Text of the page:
Restaurants & Bars

St. Martin Report


Restaurants & Bars

St. Martin Report

lintsao | Apr 28, 2003 02:36 PM

We went on our third trip to Saint Martin this month, and having looked through prior posts before leaving have a few things to add.

Formerly the Dutch side used Antillean guilders and the French side the French franc but the Yankee dollar was a sort of common currency. Now the French side uses euros, and while you can still use US dollars the exchange rate you are given varies wildly. Some restaurants give you 1 for 1, in others it’s the going bank rate (about 1.07€ to $US 1 while we were there), in some the check is a nasty surprise if you don’t have euros.

Durreche, for example, is a simple open air place where you can get a decent tuna steak with cracked pepper sauce or gamba brochette for about 8€, which is quite reasonable. However a check of 19€ was rendered as $US29. I do recommend the place, especially if you’re just in from the airport and want a simple lunch, just go to the ATM first.

Le Saint Germain was a former favorite of ours as it was moderately priced and had interesting, tasty food. One of the most memorable meals I’ve ever had was a crêpe filled with celery purée, folded up into a pouch and crisped around the top, surrounded by scallops in saffron cream sauce. Now the restaurant has been renovated, expanded and fancied up. Black is as charming a host as ever (the guy with the bandana if you go) but what was nice about the restaurant has been sort of diluted. The drinks were weaker, the prices are higher and the food good but not as memorable, although the hot apple caramel tart is still wonderful.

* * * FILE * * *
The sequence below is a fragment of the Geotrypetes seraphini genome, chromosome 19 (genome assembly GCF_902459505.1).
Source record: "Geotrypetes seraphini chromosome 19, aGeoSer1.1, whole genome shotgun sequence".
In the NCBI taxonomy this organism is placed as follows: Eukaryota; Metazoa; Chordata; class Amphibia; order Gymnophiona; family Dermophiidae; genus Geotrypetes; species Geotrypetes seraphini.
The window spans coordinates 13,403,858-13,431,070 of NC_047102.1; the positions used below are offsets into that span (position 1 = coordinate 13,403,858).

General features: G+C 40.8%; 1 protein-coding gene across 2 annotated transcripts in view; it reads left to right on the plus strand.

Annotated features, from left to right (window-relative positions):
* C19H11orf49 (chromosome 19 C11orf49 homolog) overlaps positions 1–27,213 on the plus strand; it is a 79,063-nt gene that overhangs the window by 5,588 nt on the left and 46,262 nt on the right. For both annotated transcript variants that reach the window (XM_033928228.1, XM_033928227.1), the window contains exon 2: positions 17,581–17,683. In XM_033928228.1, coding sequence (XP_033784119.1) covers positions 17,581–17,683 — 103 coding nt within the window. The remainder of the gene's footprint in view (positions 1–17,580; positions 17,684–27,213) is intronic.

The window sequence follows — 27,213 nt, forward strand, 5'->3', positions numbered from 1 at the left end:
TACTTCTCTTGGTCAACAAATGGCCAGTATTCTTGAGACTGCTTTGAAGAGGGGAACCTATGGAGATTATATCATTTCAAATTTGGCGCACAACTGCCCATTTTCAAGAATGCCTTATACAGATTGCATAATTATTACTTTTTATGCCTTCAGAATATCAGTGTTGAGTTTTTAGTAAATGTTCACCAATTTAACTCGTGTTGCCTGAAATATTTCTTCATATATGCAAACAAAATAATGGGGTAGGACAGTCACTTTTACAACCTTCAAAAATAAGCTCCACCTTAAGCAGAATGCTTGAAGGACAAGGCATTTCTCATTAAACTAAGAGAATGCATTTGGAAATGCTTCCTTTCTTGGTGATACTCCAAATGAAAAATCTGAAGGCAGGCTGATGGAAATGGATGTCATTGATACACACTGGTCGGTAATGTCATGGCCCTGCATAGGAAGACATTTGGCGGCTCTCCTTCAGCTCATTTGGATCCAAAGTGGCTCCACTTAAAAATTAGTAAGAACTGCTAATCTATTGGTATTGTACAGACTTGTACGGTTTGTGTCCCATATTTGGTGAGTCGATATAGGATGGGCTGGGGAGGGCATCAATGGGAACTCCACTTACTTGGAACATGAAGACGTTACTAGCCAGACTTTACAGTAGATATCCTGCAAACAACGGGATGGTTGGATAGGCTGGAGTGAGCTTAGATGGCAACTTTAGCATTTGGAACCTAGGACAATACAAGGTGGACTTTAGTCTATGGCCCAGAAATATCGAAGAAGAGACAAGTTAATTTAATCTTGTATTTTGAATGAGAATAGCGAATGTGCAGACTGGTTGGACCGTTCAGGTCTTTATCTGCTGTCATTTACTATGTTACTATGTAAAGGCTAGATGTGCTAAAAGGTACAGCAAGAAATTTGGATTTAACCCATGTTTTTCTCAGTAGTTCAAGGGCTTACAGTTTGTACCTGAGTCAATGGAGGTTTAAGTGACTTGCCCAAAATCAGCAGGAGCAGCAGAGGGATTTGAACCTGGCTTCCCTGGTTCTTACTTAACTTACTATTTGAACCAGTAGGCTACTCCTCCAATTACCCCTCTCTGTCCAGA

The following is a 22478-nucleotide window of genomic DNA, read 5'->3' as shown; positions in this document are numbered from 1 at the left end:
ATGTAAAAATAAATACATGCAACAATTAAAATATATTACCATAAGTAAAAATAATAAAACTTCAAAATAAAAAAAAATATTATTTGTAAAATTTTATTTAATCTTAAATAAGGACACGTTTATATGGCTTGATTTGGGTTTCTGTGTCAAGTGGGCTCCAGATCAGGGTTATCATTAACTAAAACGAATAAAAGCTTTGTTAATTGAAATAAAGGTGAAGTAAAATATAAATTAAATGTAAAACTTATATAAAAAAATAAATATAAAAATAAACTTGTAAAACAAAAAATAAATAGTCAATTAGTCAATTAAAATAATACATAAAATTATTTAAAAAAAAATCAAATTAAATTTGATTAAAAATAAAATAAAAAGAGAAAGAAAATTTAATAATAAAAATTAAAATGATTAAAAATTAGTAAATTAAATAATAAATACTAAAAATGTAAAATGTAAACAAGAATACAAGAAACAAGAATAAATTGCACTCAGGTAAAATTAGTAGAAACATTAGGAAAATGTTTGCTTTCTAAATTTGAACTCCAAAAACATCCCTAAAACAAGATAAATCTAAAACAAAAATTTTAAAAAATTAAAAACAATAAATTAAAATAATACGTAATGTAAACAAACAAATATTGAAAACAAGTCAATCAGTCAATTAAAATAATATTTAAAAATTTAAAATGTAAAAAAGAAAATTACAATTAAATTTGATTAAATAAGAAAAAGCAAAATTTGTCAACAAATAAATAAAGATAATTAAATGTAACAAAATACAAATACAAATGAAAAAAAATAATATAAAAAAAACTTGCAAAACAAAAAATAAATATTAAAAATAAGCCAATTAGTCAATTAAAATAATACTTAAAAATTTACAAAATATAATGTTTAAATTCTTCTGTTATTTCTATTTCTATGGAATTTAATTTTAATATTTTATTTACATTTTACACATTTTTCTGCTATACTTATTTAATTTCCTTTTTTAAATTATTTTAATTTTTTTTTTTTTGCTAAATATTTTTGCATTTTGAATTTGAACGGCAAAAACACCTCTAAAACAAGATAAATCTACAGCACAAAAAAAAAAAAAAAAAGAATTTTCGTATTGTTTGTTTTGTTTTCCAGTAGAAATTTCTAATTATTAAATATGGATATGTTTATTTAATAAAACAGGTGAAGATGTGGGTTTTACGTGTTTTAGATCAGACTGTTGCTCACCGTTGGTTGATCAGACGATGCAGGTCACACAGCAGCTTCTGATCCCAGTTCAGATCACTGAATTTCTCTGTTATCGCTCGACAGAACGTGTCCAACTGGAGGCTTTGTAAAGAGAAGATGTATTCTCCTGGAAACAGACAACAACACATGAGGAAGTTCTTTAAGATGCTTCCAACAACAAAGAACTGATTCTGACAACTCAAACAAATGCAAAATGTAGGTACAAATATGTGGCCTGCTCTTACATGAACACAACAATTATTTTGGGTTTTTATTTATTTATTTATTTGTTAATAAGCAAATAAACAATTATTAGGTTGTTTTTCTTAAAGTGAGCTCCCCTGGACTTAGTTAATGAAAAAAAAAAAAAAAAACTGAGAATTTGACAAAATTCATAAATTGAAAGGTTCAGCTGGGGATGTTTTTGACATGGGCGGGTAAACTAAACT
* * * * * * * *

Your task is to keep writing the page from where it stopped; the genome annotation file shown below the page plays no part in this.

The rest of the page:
There is a juice stand on the waterfront by the market that is great. I’ve heard people I know in New York talking about going home to Jamaica to visit and always trying to bring mangoes back with them. They never get them past customs but they always try because they’re so different from anything you can get stateside – a cup of mango juice from this stand will show you why. They have a grinder for sugarcane and have carrot & cane juice, and a long list of fruit and vegetable juices. Regarding the mangoes, in the late afternoon women set up in the alleys around Marigot selling produce. Buy their mangoes! They’ll help you choose one ripe for today, one for tomorrow.

Note to Yanks and Brits: if anyone approaches and asks your nationality, say you are Canadian. There are squadrons of young guys out hawking timeshares and for some reason Canadians are excluded. It’s an easy way to get rid of them.

We ate at Chez Martine because they had a 'market menu' with a main course of wahoo, a fish we encounter at the north end of its range on Cape Hatteras, but one you don’t see that often on menus anywhere. This dinner was one of the most strangely conceived and weirdly executed meals I have ever eaten (I felt sorry for that wahoo). It would take a long time to describe, just suffice to say we made the mistake of going there, you don’t have to.